National polls show there is still room for movement for GOP

This is a rush transcript from "Special Report," December 22, 2015. This copy may not be in its final form and may be updated.


DONALD TRUMP, REPUBLICAN PRESIDENTIAL CANDIDATE: Hillary, that's not a president. She is not taking us -- everything that's been involved in Hillary has been losses. You take a look. Even her race with Obama she got schlonged. She lost. I mean, she lost.

HILLARY CLINTON, DEMOCRATIC PRESIDENTIAL CANDIDATE: You are looking at somebody who has had a lot of terrible things said about me, and I am well aware of the fact it's really easy to do that. And you just say it and send it around the world. And luckily I'm old enough that it doesn't particularly bother me.


SHANNON BREAM, GUEST ANCHOR: We are back with our panel. And we're talking about the two frontrunners currently in the 2016 race. Of course, Donald Trump in the newest Quinnipiac poll today stands atop the field at 28 percent. But Cruz is closing in at 24 percent, followed further down by Rubio and Carson in double digits. So, Charles, do you want to take a stab at that first?
Choose your words carefully.

CHARLES KRAUTHAMMER, SYNDICATED COLUMNIST: Yes, I know. I know I'm the ethnic expert on that word, but I will eschew the opportunity to comment on that cultural appropriation of the vulgar yiddishism, except to say I have heard it in other contexts, but almost always in schoolyards. I have never heard it in a presidential campaign. But that's Donald Trump for you.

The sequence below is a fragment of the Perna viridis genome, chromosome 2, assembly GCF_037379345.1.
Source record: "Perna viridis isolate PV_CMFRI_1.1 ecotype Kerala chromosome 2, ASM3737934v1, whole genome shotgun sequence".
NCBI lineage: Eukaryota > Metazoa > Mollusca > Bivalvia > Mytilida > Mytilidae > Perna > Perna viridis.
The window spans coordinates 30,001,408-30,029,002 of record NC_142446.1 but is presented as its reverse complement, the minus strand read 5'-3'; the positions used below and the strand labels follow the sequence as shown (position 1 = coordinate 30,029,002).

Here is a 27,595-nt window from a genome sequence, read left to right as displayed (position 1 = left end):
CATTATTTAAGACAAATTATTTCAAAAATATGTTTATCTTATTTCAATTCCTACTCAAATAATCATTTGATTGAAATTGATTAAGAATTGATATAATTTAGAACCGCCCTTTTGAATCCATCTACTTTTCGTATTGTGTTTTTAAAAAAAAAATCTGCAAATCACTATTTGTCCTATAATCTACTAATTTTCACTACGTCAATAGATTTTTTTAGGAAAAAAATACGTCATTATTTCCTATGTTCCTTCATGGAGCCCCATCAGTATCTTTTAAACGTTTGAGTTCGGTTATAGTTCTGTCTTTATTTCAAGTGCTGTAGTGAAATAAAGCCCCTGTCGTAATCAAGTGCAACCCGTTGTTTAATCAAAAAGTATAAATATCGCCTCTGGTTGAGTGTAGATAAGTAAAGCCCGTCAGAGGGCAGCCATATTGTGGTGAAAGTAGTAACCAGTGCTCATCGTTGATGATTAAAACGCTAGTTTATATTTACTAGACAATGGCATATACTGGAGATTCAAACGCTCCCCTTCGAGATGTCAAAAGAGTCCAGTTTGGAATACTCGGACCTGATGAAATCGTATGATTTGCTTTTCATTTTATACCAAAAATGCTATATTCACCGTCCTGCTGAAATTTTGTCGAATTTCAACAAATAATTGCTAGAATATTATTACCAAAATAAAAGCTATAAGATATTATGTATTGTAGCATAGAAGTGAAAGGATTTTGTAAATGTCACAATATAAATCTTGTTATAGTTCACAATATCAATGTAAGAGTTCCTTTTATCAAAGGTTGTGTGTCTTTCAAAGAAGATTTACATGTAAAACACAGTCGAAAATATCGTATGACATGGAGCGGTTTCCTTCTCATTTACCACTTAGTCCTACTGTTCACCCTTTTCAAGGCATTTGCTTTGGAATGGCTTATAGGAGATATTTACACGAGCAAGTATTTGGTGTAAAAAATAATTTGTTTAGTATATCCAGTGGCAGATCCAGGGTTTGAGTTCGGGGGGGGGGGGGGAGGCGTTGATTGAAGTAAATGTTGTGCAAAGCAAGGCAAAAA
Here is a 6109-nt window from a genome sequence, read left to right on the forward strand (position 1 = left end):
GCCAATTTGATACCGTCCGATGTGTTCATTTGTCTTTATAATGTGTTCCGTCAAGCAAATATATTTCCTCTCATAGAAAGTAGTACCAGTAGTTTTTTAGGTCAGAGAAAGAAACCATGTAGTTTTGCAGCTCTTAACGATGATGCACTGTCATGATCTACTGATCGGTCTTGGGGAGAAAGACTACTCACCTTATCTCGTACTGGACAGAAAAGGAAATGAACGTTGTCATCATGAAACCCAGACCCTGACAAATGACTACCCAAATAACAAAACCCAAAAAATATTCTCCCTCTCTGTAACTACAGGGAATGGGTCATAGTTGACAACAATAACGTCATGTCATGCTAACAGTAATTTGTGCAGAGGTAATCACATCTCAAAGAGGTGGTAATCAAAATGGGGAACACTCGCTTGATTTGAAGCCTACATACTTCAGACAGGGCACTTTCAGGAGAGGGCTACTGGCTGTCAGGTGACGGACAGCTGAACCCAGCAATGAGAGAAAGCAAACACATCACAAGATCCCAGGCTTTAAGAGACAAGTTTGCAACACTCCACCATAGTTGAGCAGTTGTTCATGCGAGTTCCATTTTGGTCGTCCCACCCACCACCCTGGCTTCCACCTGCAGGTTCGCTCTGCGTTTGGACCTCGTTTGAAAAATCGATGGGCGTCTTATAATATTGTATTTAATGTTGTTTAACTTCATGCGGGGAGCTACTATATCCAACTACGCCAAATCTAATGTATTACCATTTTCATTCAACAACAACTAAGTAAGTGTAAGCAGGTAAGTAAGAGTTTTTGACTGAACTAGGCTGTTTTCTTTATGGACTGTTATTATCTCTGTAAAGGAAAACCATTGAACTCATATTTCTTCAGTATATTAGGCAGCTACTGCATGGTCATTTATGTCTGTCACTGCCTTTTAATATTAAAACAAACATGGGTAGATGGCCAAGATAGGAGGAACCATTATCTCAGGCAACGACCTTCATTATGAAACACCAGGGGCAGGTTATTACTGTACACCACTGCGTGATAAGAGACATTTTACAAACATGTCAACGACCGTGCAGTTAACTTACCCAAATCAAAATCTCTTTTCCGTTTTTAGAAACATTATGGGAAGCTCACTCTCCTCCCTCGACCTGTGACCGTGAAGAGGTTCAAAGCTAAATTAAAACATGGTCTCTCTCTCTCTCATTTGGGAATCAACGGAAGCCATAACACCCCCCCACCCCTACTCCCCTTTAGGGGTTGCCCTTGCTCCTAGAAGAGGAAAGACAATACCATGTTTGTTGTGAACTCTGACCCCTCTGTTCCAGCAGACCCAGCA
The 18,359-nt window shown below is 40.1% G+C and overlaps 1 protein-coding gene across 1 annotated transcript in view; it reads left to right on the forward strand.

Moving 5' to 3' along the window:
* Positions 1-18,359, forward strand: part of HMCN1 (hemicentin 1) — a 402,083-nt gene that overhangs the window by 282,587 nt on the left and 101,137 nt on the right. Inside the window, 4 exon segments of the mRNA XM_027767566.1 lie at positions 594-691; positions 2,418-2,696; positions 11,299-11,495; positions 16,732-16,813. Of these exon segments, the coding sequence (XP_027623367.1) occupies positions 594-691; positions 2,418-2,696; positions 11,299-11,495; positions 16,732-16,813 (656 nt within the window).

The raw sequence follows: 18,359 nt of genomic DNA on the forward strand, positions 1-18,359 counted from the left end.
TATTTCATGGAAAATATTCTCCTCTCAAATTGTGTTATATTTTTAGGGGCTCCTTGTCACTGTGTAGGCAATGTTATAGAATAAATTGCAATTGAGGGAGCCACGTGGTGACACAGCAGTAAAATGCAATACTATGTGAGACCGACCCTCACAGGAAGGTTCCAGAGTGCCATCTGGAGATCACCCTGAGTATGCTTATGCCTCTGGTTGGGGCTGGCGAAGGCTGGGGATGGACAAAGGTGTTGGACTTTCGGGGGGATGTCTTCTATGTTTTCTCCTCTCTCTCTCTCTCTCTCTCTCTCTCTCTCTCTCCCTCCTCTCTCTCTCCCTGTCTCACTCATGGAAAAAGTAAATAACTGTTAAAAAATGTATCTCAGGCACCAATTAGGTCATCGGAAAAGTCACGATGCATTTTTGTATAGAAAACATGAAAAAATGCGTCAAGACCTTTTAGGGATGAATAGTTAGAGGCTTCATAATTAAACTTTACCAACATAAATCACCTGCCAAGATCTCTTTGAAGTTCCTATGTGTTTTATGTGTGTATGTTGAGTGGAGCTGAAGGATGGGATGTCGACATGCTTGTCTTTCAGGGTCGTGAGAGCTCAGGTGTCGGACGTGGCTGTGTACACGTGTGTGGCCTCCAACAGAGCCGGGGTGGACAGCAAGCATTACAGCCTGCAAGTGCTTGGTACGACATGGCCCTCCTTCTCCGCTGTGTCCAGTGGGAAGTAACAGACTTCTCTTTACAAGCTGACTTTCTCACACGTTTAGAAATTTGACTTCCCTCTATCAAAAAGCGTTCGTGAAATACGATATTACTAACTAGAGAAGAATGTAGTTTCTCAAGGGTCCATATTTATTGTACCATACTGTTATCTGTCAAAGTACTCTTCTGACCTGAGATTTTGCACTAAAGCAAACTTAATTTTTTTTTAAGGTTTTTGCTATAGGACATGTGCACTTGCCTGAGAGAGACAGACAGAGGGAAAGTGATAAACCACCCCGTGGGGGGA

Look, can anybody predict what affect it's going to have on his numbers? No, except that it will likely have a positive effect. You never know. But if the Quinnipiac poll is not an outlier, it shows that his numbers come back to where he had been, high 20s and Cruz on his tail.
And I think it looks on -- Trump himself said earlier, I think it was yesterday, that it looks like it could be a two-man race. I think the other possibilities, outsiders, are Rubio, maybe Christie. But if that's what it comes down to, I don't think anybody has it wrapped up.

BREAM: Yes. I mean, there seems like there is a lot of room for movement here because if you look at the candidate of choice poll that we have also from Quinnipiac, whether folks have made up their mind or they might change, there is a lot of potential movement there because 63 percent of Trump's followers say they have made up their mind but 36 percent say they could change, and the reverse is true for Cruz. So there is still, Ron, a lot of movement there weeks out from the first official vote.

RON FOURNIER, NATIONAL JOURNAL: We have no idea who is going to the win the nomination. We have no idea who is going to be the president. But we do know the impact Donald Trump has already had on this race. We all worry about the coarsening of our culture, something we talk about with our kids and talk about with our family and talk about with our colleagues. We know that the culture is getting coarsening in a way that is really undermining society.

And here we have a guy who is talking about using that kind of a language with a presidential candidate, who talks about Mexicans in a very disparaging way, who is now putting into the public sphere the kind of language and the kind of thoughts that we kept to ourselves if we had them at all. And if nothing else, win or lose, that is the very detrimental, grim legacy that he is leaving in this campaign.